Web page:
Sugar level after dinner: Hi, I am 47 years... - Diabetes India

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Sugar level after dinner

anilrajpal
anilrajpal
13 Replies

Hi, I am 47 years old with HBA1C level of 7. My sugar after dinner comes in the range of 190-215.

1. Is it high?

2. Are there any recommendation for lowering sugar levels after dinner. I do consume snacks such as biscuits/namkeen/fruits when I reach hope between 6-7.30 PM and then take dinner at 830

Fasting is 115-120 and PP is below 140. I don't take any medicines and workout/run regularly.

Many thanks in advance for your time and your valuable advice.

Regards,

Anil

13 Replies
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sandybrown

For healthy life we have to watch out for free and hidden sugar in what goes into or mouth.!

Regular exercise can also help with smaller portion of food.

What is your understanding of HbA1C of 7?

" Are there any recommendation for lowering sugar levels after dinner"?

The answer to this is you control what you eat and drink to control your blood glucose after dinner?

May be a change required, no snack between 6 & 7:30. take dinner at 7PM ? Is this doable?

Reply
anilrajpal

Many thanks for your advice Sandy. I definitely need to have a look at the carbs I am consuming. On your question of my take on HbA1C of 7, I thought this is catgeorized as "good" control and is not a matter of concern ( although ideal target is below 6.5). I am open to a different view

Reply
sandybrown

HbA1C is average blood over 90 days. There are three different ways the results are reported.

HbA1c

(%)

HbA1c

(mmol/mol)

Ave. Blood Glucose

(mmol/L)

An example is (In % , 7) , ( in mmol/mol , 53) and (in mmol/L , 8), the unit of measurement is very important!!

UK target is

HbA1c targets.

The HbA1c target for people with diabetes to aim for is:

48 mmol/mol (6.5%)

Note that this is a general target and people with diabetes should be given an individual target to aim towards by their health team.

An individual HbA1c should take into account your ability to achieve the target based on your day to day life and whether you are at risk of having regular or severe hypos.

Your HbA1C of 7, what is the unit?

Thanks.

Reply
anilrajpal

Thanks. This is in %

Reply
barani19

Dear Anil,

HbA1C of 7 is actually a bit high. PPBS 190-215 is pretty high. You need to cut down carbs and replace them with healthy fats like coconut, ghee, paneer, etc. Please buy a good branded Glucometer and find out what ratio of carbs,protein and fat works best for you for each your meal. Target to bring down PPBS as a first step. It will automatically pull your HbA1C down. Cheers

Reply
anilrajpal
anilrajpal
in reply to barani19

Thank you dear for your response and your advice. I do own a glucometer. Somewhere I read that the glucometer readings are higher compared to reading taken from blood from vein. Is it true or the glucometers are calibrated to show the actual levels? Thanks again

Reply
barani19
barani19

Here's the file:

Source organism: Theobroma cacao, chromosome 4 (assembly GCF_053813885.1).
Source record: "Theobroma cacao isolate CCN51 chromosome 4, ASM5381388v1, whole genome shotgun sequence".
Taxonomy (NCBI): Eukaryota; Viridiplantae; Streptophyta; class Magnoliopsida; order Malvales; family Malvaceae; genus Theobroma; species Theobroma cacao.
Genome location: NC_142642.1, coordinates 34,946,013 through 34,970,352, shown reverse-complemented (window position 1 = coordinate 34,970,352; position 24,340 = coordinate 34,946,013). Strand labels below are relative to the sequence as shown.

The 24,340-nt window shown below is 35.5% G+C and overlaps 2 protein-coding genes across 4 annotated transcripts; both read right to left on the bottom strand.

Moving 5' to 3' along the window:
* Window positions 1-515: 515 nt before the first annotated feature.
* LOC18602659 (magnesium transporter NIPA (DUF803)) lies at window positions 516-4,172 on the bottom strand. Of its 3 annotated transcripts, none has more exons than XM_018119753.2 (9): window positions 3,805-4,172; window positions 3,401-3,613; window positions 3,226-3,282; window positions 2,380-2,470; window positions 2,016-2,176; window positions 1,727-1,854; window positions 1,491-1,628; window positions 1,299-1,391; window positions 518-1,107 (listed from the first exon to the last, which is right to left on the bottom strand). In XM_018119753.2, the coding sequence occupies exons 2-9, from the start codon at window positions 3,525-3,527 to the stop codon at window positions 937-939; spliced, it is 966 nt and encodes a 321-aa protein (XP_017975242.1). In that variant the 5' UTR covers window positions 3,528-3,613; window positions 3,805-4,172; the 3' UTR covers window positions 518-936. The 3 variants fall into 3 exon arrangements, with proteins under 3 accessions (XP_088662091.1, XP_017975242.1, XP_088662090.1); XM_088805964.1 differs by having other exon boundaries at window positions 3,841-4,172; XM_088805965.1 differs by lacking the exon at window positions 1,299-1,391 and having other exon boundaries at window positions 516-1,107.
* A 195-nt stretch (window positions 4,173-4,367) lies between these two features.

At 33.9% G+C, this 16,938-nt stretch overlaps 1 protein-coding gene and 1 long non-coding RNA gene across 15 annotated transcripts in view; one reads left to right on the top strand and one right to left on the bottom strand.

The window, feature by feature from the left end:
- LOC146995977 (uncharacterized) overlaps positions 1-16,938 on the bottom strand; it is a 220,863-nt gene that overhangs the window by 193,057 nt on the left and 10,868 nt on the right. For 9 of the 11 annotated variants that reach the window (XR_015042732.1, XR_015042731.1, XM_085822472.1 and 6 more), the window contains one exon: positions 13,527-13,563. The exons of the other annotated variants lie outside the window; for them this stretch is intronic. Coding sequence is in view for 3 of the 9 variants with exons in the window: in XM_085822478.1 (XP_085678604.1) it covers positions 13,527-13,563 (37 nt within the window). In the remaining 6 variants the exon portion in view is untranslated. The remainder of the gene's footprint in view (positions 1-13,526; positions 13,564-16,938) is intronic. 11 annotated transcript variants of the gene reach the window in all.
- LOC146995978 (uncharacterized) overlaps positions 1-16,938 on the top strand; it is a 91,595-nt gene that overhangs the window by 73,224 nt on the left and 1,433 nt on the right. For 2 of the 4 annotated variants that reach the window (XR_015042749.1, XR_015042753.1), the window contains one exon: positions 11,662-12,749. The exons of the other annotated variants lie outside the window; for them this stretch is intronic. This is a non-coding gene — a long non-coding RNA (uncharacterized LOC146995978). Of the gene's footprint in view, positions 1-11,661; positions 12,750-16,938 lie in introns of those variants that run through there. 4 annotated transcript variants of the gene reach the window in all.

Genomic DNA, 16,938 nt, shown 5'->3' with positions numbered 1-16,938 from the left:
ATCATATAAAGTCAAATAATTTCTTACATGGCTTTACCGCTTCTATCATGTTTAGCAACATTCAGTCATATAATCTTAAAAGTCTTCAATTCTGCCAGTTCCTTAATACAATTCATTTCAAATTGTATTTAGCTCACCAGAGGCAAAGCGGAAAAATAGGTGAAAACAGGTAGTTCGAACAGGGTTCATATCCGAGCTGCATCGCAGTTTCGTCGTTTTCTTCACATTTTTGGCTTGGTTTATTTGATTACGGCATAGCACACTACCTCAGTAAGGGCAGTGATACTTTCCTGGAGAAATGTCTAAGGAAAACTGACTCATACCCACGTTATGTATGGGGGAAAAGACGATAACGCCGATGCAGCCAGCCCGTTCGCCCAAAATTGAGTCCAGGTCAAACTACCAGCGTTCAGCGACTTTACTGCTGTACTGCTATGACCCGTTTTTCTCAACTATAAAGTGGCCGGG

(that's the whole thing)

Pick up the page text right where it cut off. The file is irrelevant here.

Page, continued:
in reply to anilrajpal

Dear Anil,

Cool. We are here to help each other.

Yes. Glucometer should be used only for trends. Not for actual measurement as it is not accurate most of the time. To provide you with an example, i went for my blood test to a nearby lab last time. Fasting Blood Sugar(FBS) reading in my glucometer was 113 mg/dL. The lab reading was 123 mg/dL. When it came to Post Prandial Blood Sugar(PPBS), my glucometer reading was 103 mg/dL where as lab reading was 79 mg/dL. So, you cant rely solely on your Glucometer reading. But you can observe the trend by changing your diet, exercise, etc. Let me know if you need any further information. Happy to help.

Cheers.

Reply
anilrajpal
anilrajpal
in reply to barani19

Thanks again for sharing your experience. In the article that I read they mentioned that the glucometer reading is generally higer ( range 5-8%) compared to the blood sample taken from the veins. Reason : sugar from the blood has been consumed by various parts of the body when it is returning back through the veins. Looked logical to me. At the sametime the author mentioned that the glocometers are being caliberated to that extent these day.

Reply
barani19
barani19
in reply to anilrajpal

That statement is a hypothesis of the author of that article which is definitely not true based on my own experience.

Reply
anilrajpal
anilrajpal
in reply to barani19

You are right

Reply
Babbu

Do walking

Reply
Rsheldon117

Some of the easiest change are:

1) Try to eat your dinner at 6.30 or 7 when you reach home.

2) if you are using pressure cooker for rice then you are not removing excess starch. Too much starch can lead to excess release of sugar in short time.

3) Try to reduce carb such as Rice or wheat in the form of Chapati or Roti since the whole grain has already been ground down to powdery form which can lead to quick release of sugar / glucose.

4) Try to make your meal 2/3 as vegetables and only 1/3 as rice or wheat.

5). Above all, try to get some exercise or go for some walks after meal etc.

Hope this helps.

Reply
anilrajpal

Many thanks. All of these are very useful.

Reply

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